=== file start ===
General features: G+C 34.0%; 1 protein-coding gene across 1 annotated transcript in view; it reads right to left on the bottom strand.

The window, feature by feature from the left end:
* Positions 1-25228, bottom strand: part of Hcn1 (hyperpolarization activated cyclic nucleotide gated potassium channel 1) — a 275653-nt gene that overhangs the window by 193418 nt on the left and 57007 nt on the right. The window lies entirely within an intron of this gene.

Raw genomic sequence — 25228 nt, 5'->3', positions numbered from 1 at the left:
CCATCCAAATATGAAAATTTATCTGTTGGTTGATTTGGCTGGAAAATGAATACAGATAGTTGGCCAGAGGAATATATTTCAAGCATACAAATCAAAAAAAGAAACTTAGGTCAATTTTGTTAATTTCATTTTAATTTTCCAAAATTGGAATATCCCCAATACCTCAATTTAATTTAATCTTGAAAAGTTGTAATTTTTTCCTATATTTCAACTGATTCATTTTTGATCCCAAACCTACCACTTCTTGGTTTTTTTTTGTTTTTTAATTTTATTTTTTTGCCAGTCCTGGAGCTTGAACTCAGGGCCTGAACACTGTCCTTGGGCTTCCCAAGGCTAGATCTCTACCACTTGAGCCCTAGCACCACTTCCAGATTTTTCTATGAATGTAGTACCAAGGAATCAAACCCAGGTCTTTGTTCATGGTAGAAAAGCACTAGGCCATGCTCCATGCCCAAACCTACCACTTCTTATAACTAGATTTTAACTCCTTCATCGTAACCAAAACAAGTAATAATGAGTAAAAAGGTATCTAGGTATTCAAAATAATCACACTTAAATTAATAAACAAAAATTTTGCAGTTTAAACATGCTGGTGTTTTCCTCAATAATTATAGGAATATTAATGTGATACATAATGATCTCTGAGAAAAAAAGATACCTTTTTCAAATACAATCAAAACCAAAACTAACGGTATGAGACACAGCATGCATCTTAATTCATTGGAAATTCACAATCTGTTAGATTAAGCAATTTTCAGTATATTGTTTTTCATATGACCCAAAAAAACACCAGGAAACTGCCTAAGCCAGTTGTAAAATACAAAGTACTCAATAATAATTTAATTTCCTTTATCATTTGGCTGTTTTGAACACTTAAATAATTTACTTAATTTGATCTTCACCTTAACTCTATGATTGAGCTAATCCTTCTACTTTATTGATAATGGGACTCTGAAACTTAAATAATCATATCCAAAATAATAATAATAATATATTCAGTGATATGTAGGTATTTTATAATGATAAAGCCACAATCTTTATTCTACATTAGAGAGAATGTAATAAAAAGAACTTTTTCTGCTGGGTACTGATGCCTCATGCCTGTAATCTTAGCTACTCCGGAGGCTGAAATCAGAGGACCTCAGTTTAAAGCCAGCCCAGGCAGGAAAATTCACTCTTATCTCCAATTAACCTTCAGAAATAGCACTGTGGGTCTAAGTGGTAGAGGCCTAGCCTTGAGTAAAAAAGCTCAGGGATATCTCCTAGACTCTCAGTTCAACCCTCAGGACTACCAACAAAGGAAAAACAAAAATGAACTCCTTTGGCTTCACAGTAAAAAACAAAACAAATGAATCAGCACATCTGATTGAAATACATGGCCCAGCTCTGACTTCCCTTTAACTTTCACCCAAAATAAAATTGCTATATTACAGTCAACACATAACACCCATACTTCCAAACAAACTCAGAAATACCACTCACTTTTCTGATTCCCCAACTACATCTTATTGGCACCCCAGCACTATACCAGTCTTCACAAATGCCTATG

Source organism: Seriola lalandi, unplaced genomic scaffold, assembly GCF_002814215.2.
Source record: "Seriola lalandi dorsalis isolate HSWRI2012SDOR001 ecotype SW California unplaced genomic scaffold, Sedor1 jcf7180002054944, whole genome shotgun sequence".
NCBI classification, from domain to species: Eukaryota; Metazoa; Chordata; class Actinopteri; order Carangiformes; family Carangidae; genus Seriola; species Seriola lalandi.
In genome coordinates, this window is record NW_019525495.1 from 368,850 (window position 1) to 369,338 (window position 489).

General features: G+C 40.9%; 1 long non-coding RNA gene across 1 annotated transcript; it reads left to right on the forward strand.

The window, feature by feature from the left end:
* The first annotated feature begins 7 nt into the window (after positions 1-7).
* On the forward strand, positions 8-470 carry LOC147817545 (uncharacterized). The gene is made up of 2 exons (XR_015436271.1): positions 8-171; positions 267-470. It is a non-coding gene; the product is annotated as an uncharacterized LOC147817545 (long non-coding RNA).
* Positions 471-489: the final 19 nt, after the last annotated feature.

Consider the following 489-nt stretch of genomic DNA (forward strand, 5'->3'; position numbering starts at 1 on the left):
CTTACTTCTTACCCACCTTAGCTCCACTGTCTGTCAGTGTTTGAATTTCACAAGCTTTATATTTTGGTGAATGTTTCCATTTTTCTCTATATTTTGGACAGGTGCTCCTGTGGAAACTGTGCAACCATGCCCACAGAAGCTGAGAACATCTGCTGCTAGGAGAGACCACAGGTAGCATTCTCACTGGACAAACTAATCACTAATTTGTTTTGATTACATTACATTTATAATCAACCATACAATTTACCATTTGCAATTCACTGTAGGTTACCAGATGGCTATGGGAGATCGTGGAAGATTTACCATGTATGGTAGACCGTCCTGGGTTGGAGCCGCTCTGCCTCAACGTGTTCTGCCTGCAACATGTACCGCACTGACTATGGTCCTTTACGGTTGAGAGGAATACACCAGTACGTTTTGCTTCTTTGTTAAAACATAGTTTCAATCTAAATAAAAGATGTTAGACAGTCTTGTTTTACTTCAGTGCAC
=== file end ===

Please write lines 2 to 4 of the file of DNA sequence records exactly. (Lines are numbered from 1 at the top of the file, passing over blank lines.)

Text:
The window, feature by feature from the left end:
* Positions 1-25228, bottom strand: part of Hcn1 (hyperpolarization activated cyclic nucleotide gated potassium channel 1) — a 275653-nt gene that overhangs the window by 193418 nt on the left and 57007 nt on the right. The window lies entirely within an intron of this gene.

Raw genomic sequence — 25228 nt, 5'->3', positions numbered from 1 at the left: